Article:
Eating food you dislike just because of its supposed benefits might not actually be doing you any good, research shows.
Scientists have discovered that a person's genetic makeup determines which foods are good for them. That means people will not all experience the same health benefits from the same foods.
Auckland University is currently hosting a "nutrigenomics" conference for scientists and nutritionists from around the Asia Pacific region, where discussing how the research can be used to help people suffering from illnesses is taking centre stage.
Nutrigenomics is a growing research area where scientists study how individuals respond to different foods depending on their genes.
Professor Lynn Ferguson, the head of nutrition at Auckland University, said the developments helped explain why some people did not see benefits when they changed their diet to one they had been told was better for them.
"There's always been a proportion of people dieticians think might be cheating because they don't respond."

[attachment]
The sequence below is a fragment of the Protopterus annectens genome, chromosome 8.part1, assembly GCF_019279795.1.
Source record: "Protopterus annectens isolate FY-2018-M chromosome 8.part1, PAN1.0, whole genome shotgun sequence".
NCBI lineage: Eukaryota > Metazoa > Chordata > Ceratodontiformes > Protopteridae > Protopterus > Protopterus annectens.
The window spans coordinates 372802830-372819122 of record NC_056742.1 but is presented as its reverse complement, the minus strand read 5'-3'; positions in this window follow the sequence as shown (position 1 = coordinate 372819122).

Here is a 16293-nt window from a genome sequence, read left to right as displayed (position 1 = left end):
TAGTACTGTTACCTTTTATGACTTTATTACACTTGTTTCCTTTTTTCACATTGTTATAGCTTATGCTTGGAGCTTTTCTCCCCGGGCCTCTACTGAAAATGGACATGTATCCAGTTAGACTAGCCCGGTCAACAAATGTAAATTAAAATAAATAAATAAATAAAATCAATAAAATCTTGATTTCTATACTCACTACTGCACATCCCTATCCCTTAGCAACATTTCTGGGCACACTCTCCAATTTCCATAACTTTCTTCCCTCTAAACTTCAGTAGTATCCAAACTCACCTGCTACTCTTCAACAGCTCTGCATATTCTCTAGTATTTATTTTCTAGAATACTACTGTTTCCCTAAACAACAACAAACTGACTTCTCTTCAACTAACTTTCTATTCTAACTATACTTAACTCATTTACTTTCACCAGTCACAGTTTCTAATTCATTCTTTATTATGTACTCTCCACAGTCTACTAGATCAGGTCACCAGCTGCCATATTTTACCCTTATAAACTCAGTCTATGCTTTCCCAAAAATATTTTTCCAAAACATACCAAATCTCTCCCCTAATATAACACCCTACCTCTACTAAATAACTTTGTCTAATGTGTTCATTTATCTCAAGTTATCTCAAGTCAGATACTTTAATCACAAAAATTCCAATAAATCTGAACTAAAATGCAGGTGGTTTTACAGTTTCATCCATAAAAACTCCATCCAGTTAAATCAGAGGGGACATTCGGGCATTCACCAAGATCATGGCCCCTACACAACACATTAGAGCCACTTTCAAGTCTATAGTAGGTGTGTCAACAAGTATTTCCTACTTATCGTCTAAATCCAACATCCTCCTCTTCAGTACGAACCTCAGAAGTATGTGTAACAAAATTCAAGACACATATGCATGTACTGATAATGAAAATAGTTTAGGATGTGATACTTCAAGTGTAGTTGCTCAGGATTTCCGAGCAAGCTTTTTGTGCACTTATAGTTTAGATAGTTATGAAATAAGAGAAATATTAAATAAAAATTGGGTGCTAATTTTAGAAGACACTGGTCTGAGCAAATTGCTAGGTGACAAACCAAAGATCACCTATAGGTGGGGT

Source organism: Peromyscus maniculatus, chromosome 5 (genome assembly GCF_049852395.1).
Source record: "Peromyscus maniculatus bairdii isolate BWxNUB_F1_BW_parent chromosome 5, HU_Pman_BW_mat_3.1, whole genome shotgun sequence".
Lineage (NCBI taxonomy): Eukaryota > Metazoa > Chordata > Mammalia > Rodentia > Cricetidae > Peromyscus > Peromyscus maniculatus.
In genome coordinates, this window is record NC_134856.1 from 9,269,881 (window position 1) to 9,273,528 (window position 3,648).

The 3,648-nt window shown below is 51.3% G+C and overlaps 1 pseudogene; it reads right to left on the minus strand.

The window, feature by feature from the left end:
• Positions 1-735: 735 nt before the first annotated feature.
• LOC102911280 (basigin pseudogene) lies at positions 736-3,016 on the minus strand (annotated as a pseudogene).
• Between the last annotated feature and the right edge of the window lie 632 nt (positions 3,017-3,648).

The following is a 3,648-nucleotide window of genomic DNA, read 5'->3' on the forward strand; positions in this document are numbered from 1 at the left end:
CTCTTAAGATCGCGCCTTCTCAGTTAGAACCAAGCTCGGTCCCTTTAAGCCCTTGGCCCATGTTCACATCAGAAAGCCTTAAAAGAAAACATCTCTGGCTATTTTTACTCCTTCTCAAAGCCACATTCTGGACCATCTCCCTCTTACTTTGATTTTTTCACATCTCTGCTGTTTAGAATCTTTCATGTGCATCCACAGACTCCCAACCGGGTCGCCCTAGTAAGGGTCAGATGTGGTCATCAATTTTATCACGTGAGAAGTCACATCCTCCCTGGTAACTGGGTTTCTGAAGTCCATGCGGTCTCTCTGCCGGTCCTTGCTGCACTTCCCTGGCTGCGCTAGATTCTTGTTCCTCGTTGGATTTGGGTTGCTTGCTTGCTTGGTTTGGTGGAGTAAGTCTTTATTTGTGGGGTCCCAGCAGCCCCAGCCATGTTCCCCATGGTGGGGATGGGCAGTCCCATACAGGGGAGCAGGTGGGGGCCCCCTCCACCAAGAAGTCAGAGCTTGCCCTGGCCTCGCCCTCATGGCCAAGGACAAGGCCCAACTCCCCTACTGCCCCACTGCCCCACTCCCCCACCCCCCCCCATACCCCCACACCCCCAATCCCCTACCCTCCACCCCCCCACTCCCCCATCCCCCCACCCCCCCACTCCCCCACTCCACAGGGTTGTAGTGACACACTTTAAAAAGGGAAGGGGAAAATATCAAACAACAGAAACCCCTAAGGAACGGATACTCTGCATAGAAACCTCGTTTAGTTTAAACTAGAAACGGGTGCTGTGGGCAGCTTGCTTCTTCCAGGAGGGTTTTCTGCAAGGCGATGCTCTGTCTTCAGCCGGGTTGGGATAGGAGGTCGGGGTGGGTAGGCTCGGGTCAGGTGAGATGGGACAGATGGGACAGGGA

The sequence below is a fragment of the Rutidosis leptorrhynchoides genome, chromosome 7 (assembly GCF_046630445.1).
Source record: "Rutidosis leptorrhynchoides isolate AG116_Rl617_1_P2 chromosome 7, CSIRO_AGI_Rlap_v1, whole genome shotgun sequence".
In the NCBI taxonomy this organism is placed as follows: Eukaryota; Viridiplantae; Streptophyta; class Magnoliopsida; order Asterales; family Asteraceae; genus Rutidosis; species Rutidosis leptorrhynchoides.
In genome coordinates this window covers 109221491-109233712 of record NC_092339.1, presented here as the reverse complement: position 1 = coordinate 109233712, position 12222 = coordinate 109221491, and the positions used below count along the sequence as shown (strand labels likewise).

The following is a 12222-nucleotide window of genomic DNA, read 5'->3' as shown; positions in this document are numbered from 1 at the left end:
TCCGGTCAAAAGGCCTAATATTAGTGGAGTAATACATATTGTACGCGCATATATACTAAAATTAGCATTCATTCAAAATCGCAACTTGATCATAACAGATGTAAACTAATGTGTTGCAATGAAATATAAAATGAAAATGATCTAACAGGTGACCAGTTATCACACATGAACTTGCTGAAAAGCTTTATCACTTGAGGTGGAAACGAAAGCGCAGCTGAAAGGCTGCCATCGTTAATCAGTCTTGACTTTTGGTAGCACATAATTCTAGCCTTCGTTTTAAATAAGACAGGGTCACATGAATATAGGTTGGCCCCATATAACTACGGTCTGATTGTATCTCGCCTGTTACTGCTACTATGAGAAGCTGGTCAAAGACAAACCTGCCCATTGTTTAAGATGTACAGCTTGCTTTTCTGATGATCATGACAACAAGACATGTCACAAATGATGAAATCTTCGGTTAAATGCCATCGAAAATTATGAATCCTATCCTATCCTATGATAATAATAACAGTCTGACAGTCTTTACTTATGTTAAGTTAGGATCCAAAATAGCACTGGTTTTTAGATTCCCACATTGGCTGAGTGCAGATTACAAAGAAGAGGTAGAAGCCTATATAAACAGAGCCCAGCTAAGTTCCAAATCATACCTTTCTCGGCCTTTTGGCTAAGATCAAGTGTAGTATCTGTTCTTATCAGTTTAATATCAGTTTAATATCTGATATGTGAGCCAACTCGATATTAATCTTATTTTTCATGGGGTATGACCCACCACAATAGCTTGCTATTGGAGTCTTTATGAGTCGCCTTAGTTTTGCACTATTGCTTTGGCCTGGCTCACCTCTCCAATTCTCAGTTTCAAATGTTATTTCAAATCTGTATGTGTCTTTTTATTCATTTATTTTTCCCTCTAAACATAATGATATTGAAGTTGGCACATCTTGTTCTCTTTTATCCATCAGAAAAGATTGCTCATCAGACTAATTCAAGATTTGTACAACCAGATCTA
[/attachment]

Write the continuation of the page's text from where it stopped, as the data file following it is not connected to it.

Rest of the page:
A nutrigenomics research programme was underway in Auckland which would help sufferers of the "debilitating" Crohn's disease, which Ferguson said there was a high instance of in New Zealand.
In some centres the illness, which causes inflammation of the gastrointestinal tract, affected one in 325 people, who were usually prescribed drugs and often needed surgery.
Good nutrition was recommended for sufferers, but Ferguson said it would now be possible to tailor a diet which would help sufferers according to their genetic makeup.
Babies born into a family where other people suffered from Crohn's's disease would also have genetic testing done and Ferguson they could be prescribed specific diets which could mean they never develop the disease.
Also speaking at the conference is Michael Fenech, the principal research scientist at CSIRO Food and Nutritional Sciences in Australia.Fairfax
- © Fairfax NZ News
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